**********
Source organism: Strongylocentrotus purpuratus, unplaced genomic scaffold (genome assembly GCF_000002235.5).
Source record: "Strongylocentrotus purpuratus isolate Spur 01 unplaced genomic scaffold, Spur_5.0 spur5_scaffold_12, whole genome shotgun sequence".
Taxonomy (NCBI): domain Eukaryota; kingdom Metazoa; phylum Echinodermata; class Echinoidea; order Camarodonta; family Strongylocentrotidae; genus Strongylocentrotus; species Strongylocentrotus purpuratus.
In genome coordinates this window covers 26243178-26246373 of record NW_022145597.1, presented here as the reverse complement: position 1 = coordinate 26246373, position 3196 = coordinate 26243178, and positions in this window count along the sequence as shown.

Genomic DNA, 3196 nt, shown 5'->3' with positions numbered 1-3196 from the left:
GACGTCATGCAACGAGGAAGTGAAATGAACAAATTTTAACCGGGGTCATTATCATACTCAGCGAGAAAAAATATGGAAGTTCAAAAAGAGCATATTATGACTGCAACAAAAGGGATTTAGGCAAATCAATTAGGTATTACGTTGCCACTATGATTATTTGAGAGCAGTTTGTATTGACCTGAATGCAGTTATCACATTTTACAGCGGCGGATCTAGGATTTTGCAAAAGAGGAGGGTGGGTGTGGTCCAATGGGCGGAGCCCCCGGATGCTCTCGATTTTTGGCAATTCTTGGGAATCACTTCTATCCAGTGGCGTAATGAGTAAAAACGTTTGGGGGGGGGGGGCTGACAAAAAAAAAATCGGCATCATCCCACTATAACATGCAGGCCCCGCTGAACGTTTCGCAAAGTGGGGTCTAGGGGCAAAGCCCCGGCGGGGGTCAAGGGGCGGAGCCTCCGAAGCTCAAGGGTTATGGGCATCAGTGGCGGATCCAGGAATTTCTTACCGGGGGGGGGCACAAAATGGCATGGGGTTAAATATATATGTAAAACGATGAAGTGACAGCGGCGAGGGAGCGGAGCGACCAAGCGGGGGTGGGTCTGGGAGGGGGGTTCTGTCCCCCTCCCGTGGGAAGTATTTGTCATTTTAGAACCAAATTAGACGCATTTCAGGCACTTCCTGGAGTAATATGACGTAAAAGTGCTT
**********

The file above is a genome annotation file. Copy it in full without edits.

Source organism: Strongylocentrotus purpuratus, unplaced genomic scaffold (genome assembly GCF_000002235.5).
Source record: "Strongylocentrotus purpuratus isolate Spur 01 unplaced genomic scaffold, Spur_5.0 spur5_scaffold_12, whole genome shotgun sequence".
Taxonomy (NCBI): domain Eukaryota; kingdom Metazoa; phylum Echinodermata; class Echinoidea; order Camarodonta; family Strongylocentrotidae; genus Strongylocentrotus; species Strongylocentrotus purpuratus.
In genome coordinates this window covers 26243178-26246373 of record NW_022145597.1, presented here as the reverse complement: position 1 = coordinate 26246373, position 3196 = coordinate 26243178, and positions in this window count along the sequence as shown.

Genomic DNA, 3196 nt, shown 5'->3' with positions numbered 1-3196 from the left:
GACGTCATGCAACGAGGAAGTGAAATGAACAAATTTTAACCGGGGTCATTATCATACTCAGCGAGAAAAAATATGGAAGTTCAAAAAGAGCATATTATGACTGCAACAAAAGGGATTTAGGCAAATCAATTAGGTATTACGTTGCCACTATGATTATTTGAGAGCAGTTTGTATTGACCTGAATGCAGTTATCACATTTTACAGCGGCGGATCTAGGATTTTGCAAAAGAGGAGGGTGGGTGTGGTCCAATGGGCGGAGCCCCCGGATGCTCTCGATTTTTGGCAATTCTTGGGAATCACTTCTATCCAGTGGCGTAATGAGTAAAAACGTTTGGGGGGGGGGGGCTGACAAAAAAAAAATCGGCATCATCCCACTATAACATGCAGGCCCCGCTGAACGTTTCGCAAAGTGGGGTCTAGGGGCAAAGCCCCGGCGGGGGTCAAGGGGCGGAGCCTCCGAAGCTCAAGGGTTATGGGCATCAGTGGCGGATCCAGGAATTTCTTACCGGGGGGGGGCACAAAATGGCATGGGGTTAAATATATATGTAAAACGATGAAGTGACAGCGGCGAGGGAGCGGAGCGACCAAGCGGGGGTGGGTCTGGGAGGGGGGTTCTGTCCCCCTCCCGTGGGAAGTATTTGTCATTTTAGAACCAAATTAGACGCATTTCAGGCACTTCCTGGAGTAATATGACGTAAAAGTGCTT